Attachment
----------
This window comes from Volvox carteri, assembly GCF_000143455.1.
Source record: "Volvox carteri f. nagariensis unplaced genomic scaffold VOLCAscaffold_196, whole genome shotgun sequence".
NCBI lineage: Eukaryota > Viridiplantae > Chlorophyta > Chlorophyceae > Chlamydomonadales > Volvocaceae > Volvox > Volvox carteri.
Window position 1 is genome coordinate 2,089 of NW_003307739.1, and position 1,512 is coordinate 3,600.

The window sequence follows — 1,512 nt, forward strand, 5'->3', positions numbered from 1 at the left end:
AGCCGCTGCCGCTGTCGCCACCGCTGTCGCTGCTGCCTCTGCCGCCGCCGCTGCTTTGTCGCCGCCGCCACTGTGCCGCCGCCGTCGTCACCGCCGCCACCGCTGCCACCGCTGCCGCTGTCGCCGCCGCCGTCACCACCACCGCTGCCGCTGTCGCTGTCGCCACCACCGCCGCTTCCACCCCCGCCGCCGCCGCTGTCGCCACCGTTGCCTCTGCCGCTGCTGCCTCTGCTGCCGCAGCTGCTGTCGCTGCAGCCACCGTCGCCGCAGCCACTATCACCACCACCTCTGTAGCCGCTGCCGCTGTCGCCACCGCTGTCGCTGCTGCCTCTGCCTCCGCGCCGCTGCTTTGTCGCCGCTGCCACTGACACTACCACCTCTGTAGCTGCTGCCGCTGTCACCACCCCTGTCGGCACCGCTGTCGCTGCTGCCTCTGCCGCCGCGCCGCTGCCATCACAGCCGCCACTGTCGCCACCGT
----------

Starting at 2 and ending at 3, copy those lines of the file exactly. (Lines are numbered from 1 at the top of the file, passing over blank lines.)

Source record: "Volvox carteri f. nagariensis unplaced genomic scaffold VOLCAscaffold_196, whole genome shotgun sequence".
NCBI lineage: Eukaryota > Viridiplantae > Chlorophyta > Chlorophyceae > Chlamydomonadales > Volvocaceae > Volvox > Volvox carteri.